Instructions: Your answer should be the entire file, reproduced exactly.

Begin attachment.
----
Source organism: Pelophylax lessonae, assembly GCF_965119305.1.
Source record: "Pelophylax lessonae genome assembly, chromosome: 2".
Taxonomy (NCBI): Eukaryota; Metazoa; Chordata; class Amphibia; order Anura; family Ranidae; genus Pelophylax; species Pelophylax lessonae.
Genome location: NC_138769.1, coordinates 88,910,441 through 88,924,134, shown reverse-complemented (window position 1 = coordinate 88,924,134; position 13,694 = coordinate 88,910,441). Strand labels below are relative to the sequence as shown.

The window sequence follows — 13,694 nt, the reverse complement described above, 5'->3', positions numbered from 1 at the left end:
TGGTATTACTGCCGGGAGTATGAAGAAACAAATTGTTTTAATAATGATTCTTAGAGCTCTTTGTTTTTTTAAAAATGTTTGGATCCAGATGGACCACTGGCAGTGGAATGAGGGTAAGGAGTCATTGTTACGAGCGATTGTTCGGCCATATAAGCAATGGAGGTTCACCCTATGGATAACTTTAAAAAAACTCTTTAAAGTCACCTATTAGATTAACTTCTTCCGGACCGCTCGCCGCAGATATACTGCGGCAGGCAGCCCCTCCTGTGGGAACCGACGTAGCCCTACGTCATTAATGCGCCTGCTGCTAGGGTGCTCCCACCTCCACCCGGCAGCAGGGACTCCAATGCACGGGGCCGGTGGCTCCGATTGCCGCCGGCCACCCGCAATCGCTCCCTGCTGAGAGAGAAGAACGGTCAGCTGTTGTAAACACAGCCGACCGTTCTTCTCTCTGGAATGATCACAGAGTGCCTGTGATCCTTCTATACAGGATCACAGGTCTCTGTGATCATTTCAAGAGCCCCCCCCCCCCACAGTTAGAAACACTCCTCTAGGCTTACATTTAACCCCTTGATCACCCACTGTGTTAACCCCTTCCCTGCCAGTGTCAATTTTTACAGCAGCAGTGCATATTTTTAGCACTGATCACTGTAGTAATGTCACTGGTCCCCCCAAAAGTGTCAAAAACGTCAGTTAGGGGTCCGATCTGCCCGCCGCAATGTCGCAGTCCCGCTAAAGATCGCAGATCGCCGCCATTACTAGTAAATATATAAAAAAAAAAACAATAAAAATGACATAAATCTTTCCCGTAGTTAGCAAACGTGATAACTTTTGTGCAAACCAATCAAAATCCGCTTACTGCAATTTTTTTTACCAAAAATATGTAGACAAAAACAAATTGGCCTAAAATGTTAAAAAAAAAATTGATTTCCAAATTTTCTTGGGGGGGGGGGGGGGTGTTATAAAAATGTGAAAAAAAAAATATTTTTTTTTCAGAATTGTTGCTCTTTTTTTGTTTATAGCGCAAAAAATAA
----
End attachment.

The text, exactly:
Source organism: Pelophylax lessonae, assembly GCF_965119305.1.
Source record: "Pelophylax lessonae genome assembly, chromosome: 2".
Taxonomy (NCBI): Eukaryota; Metazoa; Chordata; class Amphibia; order Anura; family Ranidae; genus Pelophylax; species Pelophylax lessonae.
Genome location: NC_138769.1, coordinates 88,910,441 through 88,924,134, shown reverse-complemented (window position 1 = coordinate 88,924,134; position 13,694 = coordinate 88,910,441). Strand labels below are relative to the sequence as shown.

The window sequence follows — 13,694 nt, the reverse complement described above, 5'->3', positions numbered from 1 at the left end:
TGGTATTACTGCCGGGAGTATGAAGAAACAAATTGTTTTAATAATGATTCTTAGAGCTCTTTGTTTTTTTAAAAATGTTTGGATCCAGATGGACCACTGGCAGTGGAATGAGGGTAAGGAGTCATTGTTACGAGCGATTGTTCGGCCATATAAGCAATGGAGGTTCACCCTATGGATAACTTTAAAAAAACTCTTTAAAGTCACCTATTAGATTAACTTCTTCCGGACCGCTCGCCGCAGATATACTGCGGCAGGCAGCCCCTCCTGTGGGAACCGACGTAGCCCTACGTCATTAATGCGCCTGCTGCTAGGGTGCTCCCACCTCCACCCGGCAGCAGGGACTCCAATGCACGGGGCCGGTGGCTCCGATTGCCGCCGGCCACCCGCAATCGCTCCCTGCTGAGAGAGAAGAACGGTCAGCTGTTGTAAACACAGCCGACCGTTCTTCTCTCTGGAATGATCACAGAGTGCCTGTGATCCTTCTATACAGGATCACAGGTCTCTGTGATCATTTCAAGAGCCCCCCCCCCCCACAGTTAGAAACACTCCTCTAGGCTTACATTTAACCCCTTGATCACCCACTGTGTTAACCCCTTCCCTGCCAGTGTCAATTTTTACAGCAGCAGTGCATATTTTTAGCACTGATCACTGTAGTAATGTCACTGGTCCCCCCAAAAGTGTCAAAAACGTCAGTTAGGGGTCCGATCTGCCCGCCGCAATGTCGCAGTCCCGCTAAAGATCGCAGATCGCCGCCATTACTAGTAAATATATAAAAAAAAAAACAATAAAAATGACATAAATCTTTCCCGTAGTTAGCAAACGTGATAACTTTTGTGCAAACCAATCAAAATCCGCTTACTGCAATTTTTTTTACCAAAAATATGTAGACAAAAACAAATTGGCCTAAAATGTTAAAAAAAAAATTGATTTCCAAATTTTCTTGGGGGGGGGGGGGGGTGTTATAAAAATGTGAAAAAAAAAATATTTTTTTTTCAGAATTGTTGCTCTTTTTTTGTTTATAGCGCAAAAAATAA